What's the best resort in Austria for a family ski vacation? Where do I find the best powder in the Tyrol? Which resorts are the closest to local airports? Where do the experts ski in Austria? What about ski resorts with facilities for non-skiers?
Plenty of questions - and Ski-Austria.com attempts to answer at least some of them so that you have an unbiased viewpoint on which to base your ski vacation choices.
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Austria is well-known as one of Europe’s finest destination for skiing holidays. The Austrian Alps are not as high as they are in France or Switzerland, but winters tend to be colder and snowfalls are very reliable. However, in the past few years Austria has been increasingly affected by global warming and the resulting bizarre weather phenomena: either wonderful skiing seasons with loads of snow or strangely warm winters with white runs of artificial snow meandering through green slopes.
In any case, if you spend your winter vacation in Austria and the weather is inappropriate for skiing, this is not a reason to despair.
The country’s reliable tourism facilities guarantee plenty of alternatives. Here are some suggestions for Salzburg, Upper Austria and the Salzkammergut.
The city of Salzburg is the capital of a province with the same name. It is famous for Wolfgang Amadeus Mozart, a musical virtually unheard of in Austria (“The Sound of Music”), its summer festival of opera and classical music and its Baroque architecture.
The latter is owed to the independence that Salzburg enjoyed as a state until the Napoleonic Wars. During the 17th century, the rich and powerful Prince Archbishops of Salzburg transformed the medieval city into a Baroque showpiece.
Today, you can roam narrow alleys, walk on the hills that surround the city or enjoy a tour of the mighty fortress. Top attractions beyond the fortress are the Baroque cathedral (Salzburger Dom), the Residenz Palace and the Müllner Bräu, an original Salzburg beer hall.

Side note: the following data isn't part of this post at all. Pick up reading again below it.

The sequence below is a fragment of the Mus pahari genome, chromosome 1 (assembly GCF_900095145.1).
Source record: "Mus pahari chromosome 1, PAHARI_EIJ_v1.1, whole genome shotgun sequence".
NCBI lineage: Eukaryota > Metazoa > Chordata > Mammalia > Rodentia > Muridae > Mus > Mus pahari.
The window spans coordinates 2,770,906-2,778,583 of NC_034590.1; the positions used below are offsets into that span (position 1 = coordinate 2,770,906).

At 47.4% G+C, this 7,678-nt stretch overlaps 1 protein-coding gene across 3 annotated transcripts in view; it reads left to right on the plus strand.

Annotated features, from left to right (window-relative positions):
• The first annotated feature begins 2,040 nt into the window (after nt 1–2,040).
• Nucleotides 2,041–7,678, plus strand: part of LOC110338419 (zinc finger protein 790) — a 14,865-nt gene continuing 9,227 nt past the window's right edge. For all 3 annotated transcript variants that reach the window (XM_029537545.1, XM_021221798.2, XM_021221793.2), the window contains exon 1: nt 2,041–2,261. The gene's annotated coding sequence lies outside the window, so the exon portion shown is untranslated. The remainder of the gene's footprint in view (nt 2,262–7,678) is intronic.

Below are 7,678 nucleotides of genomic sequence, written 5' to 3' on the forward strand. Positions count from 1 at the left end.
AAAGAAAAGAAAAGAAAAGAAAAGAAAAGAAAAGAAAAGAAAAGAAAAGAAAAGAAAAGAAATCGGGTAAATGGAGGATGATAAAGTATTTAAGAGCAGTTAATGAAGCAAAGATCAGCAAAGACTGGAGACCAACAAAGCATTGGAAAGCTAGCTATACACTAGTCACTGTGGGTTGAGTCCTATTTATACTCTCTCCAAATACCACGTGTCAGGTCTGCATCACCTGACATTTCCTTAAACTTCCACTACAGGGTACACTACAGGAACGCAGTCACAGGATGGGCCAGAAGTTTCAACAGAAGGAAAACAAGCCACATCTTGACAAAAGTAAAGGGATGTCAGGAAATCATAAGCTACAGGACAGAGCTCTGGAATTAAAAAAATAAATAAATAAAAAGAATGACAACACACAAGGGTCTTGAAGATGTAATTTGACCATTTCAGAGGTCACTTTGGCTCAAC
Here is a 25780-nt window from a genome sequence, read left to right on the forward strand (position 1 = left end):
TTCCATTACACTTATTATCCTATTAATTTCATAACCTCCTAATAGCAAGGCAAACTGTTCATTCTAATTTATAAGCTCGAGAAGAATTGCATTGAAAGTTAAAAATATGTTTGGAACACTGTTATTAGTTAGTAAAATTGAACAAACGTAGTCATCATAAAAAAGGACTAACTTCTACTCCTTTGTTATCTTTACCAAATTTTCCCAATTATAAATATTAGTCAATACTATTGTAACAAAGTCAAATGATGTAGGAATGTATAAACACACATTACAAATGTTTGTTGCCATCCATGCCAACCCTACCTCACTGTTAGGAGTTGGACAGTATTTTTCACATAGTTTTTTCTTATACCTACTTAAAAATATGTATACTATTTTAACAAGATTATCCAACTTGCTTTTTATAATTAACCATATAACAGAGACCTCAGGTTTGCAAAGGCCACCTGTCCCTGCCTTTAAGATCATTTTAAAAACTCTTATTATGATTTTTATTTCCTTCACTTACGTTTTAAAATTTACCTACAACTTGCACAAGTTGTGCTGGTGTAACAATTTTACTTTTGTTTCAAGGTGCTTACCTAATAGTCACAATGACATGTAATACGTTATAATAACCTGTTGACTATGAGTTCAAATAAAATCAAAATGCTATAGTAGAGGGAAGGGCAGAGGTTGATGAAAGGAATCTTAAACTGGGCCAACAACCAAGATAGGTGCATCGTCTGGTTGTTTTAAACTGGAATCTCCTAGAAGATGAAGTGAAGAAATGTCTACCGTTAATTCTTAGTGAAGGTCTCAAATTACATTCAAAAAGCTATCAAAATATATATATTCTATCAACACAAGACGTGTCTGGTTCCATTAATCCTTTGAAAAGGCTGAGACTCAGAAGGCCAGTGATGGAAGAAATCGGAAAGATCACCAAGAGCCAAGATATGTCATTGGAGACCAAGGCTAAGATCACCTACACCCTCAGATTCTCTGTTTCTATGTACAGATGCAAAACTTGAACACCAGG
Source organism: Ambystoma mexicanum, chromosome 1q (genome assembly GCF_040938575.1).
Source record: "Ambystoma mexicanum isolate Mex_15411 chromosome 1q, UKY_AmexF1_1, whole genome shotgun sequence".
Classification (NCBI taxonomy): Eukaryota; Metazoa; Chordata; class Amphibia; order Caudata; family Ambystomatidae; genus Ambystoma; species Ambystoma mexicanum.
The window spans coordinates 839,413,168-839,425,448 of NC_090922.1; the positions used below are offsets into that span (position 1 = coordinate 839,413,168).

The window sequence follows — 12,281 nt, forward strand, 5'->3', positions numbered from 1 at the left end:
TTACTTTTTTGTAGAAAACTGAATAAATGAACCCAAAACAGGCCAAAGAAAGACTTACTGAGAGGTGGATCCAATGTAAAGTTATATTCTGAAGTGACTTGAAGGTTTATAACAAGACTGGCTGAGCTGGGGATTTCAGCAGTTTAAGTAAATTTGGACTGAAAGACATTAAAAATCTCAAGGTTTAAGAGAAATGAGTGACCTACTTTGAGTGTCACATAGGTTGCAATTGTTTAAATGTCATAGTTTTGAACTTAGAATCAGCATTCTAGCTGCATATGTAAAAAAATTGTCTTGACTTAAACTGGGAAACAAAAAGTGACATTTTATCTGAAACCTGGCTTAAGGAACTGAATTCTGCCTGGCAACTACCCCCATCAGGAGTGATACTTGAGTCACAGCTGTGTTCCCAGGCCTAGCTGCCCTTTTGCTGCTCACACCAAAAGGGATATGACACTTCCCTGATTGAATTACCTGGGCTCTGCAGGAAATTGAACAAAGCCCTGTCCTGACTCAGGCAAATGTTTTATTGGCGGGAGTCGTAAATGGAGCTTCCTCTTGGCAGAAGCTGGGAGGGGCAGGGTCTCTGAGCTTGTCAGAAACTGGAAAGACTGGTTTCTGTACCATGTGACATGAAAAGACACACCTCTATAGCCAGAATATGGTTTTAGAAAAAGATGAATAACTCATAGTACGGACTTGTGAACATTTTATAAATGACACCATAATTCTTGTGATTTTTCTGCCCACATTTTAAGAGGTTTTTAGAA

Salzburg is certainly nicer in the summer, but a rainy winter day is certainly better spent there than on the slopes.
(More information: Five Great Reasons to Visit Salzburg)
Just south of Salzburg you find the small town of Hallein. The obvious wealth of Salzburg was generated here in the salt mines of Mount Dürrnberg.
Today, mining has stopped and the mines are now open to the general public. They are hugely popular with children and a perfect day-trip when it rains. The mine attractions include an underwater lake, wooden slides and modern displays of different historical techniques to mine salt.
If you are interested in history, go to the Keltenmuseum in Hallein itself. Here you can learn more on the Celtic tribes that started to mine salt in this areas many centuries ago.
If the weather is rainy and miserable, one of the best things you can do is to spend a day in the steaming-hot waters of a thermal spa. There are plenty of “Thermen” or spas all over Austria, but only a few are within convenient reach in Salzburg and the Salzkammergut area.
In Salzburg, they are the Felsentherme in Bad Gastein and the Alpentherme in Bad Gastein, both of them are in the south; and the St. Barbara Therme in Vigaun in the North, with a bit of a medical feeling.
Across the border to Bavaria, you find the Rupertustherme in Berchtesgaden. And in Upper Austria, you can relax in the hot waters of the Eurotherme in Bad Schallerbach (the biggest spa in Austria), the Therme Geinberg, the Kaisertherme in Bad Ischl in the Salzkammergut or the spa of Bad Hall. All spas are equipped with extensive fitness, beauty farm and sauna facilities.
For those who booked an early skiing vacation before Christmas, the many traditional “Christkindlmarkt” or Christmas markets will make a rewarding day-trip attraction. Most towns in Austria have these markets, which traditionally sell craft, food and mulled wine. Particularly nice ones in the Salzkammergut area are in Mondsee, St. Gilgen and St. Wolfgang.
(NB: More information about Christmas markets and Advent concerts in Salzburg is available here.)
Note also that throughout the year as long as there is no ice on Lake Wolfgangsee, there are boats cruising between St. Wolfgang and St. Gilgen. Since both towns are among the prettiest in the Salzkammergut area, a cruise that combines the two is both popular and recommended.
This article was written by Benedikt Mandl, who runs the website www.TourMyCountry.com. It provides detailed information on all destinations mentioned above, alongside with lots of advice on Vienna sightseeing, information on Austrian culture and a “behind the scenes” travel guide.
Ski article added: 10.03.08